Skip to end of metadata
Go to start of metadata

2020 June 16 Data Use Community (DUC) Kick-off Meeting
The DUC is a community of practice working to support better quality care through data use by collaborating across facilities, countries, care levels, and organizations. The community can address these complex problems by collaborating with subject matter experts, country teams, and other stakeholders to shape best practices and share technical frameworks and artifacts from already implemented solutions. The DUC does this by providing a forum for those on the frontlines to share their experiences and perspectives, to learn from one another, and to direct investment in information systems based on the needs identified through the DUC. As a first use case, the DUC is exploring factors that contribute to retention issues and lost-to-follow-up (LTFU) of individuals living with HIV. LTFU may be influenced by multiple factors and is also site-specific requiring that interventions be contextualized for facilities, the populations they serve, and the availability of resources.1

On June 16, 2020, the DUC held its inaugural meeting, bringing together various stakeholders to support better quality care through data use by collaborating across facilities, countries, care levels, and organizations. During the meeting, practitioners presented their experiences and research from Mozambique, Uganda, and Zambia on viral load suppression, root causes of missed appointments, understanding LTFU, and clinical mentoring to health care providers. This led to a rich discussion on the role of patient experience and satisfaction in retention in care as well as information systems investments made to improve retention, given limited resources. Several practitioners on the call noted that rudeness and poor treatment of patients are common in many facilities. These negative experiences occur from reception through provider interactions. There are little data available to practitioners about patient experience and its impact on LTFU. Further, practitioners noted that interventions to improve health workers' attitudes towards patient and patient satisfaction have not been widely disseminated.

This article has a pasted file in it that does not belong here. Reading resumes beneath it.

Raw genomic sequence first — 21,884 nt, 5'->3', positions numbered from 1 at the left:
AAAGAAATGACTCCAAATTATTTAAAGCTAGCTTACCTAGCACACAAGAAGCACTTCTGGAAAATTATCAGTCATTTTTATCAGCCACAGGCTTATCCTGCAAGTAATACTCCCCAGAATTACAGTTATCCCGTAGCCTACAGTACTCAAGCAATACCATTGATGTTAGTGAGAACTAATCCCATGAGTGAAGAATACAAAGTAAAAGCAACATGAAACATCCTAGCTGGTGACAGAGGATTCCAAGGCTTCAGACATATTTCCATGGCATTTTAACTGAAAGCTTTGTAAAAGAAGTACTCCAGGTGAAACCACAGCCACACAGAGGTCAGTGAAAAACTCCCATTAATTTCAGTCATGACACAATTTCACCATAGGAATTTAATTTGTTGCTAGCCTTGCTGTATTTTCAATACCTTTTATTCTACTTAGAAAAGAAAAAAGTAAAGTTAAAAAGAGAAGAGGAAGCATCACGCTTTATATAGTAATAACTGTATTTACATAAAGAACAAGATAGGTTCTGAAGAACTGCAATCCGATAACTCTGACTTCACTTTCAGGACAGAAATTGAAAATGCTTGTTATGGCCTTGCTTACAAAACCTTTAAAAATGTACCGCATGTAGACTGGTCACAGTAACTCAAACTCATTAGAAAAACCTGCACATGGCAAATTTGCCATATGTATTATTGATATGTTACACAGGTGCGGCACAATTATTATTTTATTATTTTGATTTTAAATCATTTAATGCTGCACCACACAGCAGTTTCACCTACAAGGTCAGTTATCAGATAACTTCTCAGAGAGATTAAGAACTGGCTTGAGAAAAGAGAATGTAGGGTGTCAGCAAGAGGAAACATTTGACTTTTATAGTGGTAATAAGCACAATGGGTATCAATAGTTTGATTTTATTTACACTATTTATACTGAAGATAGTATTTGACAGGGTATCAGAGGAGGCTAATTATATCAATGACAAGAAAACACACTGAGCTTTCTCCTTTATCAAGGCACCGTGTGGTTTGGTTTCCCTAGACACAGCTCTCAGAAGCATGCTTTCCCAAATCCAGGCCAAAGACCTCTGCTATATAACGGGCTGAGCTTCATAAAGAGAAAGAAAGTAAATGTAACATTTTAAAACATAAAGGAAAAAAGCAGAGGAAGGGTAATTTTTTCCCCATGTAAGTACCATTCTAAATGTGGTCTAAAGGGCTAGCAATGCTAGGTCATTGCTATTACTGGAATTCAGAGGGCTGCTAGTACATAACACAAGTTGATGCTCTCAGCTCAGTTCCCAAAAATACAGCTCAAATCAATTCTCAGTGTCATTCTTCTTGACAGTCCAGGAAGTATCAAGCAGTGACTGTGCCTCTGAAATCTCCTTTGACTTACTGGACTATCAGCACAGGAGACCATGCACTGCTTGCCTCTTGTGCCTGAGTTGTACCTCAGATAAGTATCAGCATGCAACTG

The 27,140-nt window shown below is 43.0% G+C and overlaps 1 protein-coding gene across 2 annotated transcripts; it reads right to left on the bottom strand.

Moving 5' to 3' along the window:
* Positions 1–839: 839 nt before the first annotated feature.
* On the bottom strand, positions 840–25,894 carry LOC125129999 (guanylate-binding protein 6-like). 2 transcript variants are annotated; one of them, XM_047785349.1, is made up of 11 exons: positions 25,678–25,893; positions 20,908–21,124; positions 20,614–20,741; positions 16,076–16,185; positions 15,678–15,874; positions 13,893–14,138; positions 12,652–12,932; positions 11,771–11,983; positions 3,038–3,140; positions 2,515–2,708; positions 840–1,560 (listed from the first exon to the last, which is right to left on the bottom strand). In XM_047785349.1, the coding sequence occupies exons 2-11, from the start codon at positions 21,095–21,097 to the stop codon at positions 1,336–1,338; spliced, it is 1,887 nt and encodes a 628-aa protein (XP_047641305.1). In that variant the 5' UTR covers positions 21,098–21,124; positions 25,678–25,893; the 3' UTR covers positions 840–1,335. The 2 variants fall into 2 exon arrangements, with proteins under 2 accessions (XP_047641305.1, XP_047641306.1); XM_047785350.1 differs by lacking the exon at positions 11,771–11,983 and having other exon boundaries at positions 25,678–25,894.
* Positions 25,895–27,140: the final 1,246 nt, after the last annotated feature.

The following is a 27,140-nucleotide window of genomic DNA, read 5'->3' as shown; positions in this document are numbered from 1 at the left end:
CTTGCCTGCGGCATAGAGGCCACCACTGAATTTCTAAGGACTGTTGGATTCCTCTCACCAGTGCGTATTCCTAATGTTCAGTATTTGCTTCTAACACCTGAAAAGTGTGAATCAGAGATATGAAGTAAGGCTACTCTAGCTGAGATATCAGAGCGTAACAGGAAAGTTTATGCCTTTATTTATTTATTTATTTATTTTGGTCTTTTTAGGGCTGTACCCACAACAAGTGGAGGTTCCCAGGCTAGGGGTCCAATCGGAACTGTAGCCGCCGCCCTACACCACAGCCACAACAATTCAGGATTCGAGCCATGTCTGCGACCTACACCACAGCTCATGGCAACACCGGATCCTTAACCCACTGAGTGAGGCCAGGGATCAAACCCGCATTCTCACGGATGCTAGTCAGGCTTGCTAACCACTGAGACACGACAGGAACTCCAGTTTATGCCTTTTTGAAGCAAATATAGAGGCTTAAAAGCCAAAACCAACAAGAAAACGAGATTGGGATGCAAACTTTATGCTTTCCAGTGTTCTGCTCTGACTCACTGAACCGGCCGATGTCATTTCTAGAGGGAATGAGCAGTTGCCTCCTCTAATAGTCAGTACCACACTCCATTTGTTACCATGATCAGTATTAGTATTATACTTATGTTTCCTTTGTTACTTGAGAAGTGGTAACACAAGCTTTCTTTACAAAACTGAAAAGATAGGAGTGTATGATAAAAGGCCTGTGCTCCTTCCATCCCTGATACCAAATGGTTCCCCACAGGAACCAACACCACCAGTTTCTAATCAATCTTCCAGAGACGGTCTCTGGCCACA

Understanding the patient experience and what interventions are effective at improving patient experience will be an important contribution of the DUC. Understanding challenges around LTFU and patient experience require a holistic viewpoint and engagement of practitioners and decision-makers at all levels of the health system. In particular, it was noted in the meeting that community health workers (CHWs) have the greatest understanding of population context and leveraging technology to better engage with CHWs will be critical in mitigating factors influencing LTFU.
The presenters also discussed how the DUC could help practitioners access data that they can use to support clinical observations. For example, a practitioner might observe that HIV-infected children who were sick or malnourished at the time of their last visit are more likely to be later LTFU. Having access to data to confirm this observation will allow practitioners to advocate for specific interventions to address factors related to factors influencing LTFU that they have observed. The DUC can help to support practitioners by improving access to data as well as the skills needed to analyze and interpret data.

As many country programs have started to prioritize patient-level monitoring, it is important to understand from practitioners what their data needs are and how we as a community can work together to address last-mile obstacles in achieving HIV epidemic control. The DUC provides a forum to hear from those on the frontline of addressing the HIV epidemic and to better contextualize interventions and solutions to serve them.


  1. De La Mata, N. L., Ly, P. S., Nguyen, K. V., Merati, T. P., Pham, T. T., Lee, M. P., Choi, J. Y., Ross, J., Law, M. G., & Ng, O. T. (2017). Loss to Follow-up Trends in HIV-Positive Patients Receiving Antiretroviral Treatment in Asia From 2003 to 2013. Journal of acquired immune deficiency syndromes (1999)74(5), 555–562.
  • No labels